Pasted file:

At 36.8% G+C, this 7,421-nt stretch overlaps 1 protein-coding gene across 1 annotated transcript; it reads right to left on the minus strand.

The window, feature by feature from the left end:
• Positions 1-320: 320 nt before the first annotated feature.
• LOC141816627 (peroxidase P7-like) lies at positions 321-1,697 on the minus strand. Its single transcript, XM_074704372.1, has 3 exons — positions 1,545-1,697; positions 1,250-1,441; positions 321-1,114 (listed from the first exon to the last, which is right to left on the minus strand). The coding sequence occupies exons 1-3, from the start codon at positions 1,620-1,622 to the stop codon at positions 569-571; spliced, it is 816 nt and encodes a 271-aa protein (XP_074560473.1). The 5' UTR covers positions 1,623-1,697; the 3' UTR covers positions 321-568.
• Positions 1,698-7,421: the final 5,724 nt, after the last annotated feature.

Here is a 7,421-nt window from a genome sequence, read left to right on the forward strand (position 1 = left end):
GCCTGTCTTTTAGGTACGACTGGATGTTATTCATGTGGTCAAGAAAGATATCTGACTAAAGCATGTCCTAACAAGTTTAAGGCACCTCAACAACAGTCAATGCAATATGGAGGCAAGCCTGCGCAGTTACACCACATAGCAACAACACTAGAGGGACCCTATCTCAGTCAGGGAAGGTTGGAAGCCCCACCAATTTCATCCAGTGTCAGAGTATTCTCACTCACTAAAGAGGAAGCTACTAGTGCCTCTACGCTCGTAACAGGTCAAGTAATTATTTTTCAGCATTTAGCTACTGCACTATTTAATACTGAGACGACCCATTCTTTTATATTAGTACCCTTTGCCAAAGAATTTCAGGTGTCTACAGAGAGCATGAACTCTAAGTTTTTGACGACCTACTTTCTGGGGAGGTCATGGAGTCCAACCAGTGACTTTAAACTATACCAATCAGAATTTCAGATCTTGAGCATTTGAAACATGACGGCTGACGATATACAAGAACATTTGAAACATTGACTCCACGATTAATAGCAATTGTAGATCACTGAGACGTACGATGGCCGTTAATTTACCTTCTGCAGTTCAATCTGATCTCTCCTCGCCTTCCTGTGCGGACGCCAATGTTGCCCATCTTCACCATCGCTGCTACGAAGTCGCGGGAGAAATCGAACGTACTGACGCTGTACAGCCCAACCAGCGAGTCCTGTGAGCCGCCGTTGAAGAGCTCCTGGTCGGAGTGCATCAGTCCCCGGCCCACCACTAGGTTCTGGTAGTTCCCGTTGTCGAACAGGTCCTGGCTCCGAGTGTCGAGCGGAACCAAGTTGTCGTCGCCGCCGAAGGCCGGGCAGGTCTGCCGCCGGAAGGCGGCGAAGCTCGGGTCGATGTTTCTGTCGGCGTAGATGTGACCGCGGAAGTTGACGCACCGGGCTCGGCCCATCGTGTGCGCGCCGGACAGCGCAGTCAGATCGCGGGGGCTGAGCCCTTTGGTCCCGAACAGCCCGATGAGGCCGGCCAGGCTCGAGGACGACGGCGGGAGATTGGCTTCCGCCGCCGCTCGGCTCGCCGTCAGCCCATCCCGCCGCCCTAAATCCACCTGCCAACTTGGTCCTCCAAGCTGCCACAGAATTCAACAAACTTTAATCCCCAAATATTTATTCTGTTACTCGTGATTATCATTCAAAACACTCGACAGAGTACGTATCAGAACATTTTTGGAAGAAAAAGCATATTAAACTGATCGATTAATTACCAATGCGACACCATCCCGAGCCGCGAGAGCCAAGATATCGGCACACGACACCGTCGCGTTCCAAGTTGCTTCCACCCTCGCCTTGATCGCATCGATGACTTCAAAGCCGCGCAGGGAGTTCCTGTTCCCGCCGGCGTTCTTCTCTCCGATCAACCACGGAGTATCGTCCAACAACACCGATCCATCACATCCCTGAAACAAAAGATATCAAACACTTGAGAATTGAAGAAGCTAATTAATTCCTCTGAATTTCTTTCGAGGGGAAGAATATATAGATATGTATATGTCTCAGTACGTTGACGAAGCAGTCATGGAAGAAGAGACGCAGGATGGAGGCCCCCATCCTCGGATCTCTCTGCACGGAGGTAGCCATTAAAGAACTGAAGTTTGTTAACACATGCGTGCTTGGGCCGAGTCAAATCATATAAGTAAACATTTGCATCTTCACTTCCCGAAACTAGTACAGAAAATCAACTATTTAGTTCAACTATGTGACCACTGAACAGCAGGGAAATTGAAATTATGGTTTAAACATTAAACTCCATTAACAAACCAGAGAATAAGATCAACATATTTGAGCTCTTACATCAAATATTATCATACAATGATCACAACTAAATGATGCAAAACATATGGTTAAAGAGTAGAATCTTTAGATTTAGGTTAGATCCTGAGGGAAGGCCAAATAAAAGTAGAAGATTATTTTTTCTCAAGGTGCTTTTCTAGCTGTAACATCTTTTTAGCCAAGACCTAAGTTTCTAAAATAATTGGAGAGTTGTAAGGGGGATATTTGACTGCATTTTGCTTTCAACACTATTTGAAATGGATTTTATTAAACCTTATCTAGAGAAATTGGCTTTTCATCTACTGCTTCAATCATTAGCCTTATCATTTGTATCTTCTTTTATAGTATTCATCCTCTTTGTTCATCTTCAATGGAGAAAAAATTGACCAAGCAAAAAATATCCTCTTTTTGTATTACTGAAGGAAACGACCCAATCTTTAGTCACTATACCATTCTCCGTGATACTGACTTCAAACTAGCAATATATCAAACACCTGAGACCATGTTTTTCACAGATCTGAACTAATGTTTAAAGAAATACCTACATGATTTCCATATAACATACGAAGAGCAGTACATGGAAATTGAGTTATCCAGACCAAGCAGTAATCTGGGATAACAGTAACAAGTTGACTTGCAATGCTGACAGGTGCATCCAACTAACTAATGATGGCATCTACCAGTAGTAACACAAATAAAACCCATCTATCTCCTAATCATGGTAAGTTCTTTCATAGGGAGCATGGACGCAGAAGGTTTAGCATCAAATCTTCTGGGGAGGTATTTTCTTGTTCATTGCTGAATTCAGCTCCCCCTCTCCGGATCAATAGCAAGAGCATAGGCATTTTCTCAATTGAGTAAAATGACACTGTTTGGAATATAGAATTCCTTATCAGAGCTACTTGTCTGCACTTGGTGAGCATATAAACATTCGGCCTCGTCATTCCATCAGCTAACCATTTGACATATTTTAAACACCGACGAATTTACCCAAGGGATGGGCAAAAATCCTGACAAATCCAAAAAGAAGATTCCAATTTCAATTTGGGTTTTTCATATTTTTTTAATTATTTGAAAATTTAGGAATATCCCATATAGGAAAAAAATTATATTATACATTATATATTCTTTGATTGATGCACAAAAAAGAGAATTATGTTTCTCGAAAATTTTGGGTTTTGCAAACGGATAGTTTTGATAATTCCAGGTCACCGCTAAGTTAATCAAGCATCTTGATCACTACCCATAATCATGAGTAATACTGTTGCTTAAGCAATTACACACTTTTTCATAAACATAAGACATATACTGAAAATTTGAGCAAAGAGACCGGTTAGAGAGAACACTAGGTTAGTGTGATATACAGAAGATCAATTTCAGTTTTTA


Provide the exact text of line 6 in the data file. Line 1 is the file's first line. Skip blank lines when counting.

Here is a 7,421-nt window from a genome sequence, read left to right on the forward strand (position 1 = left end):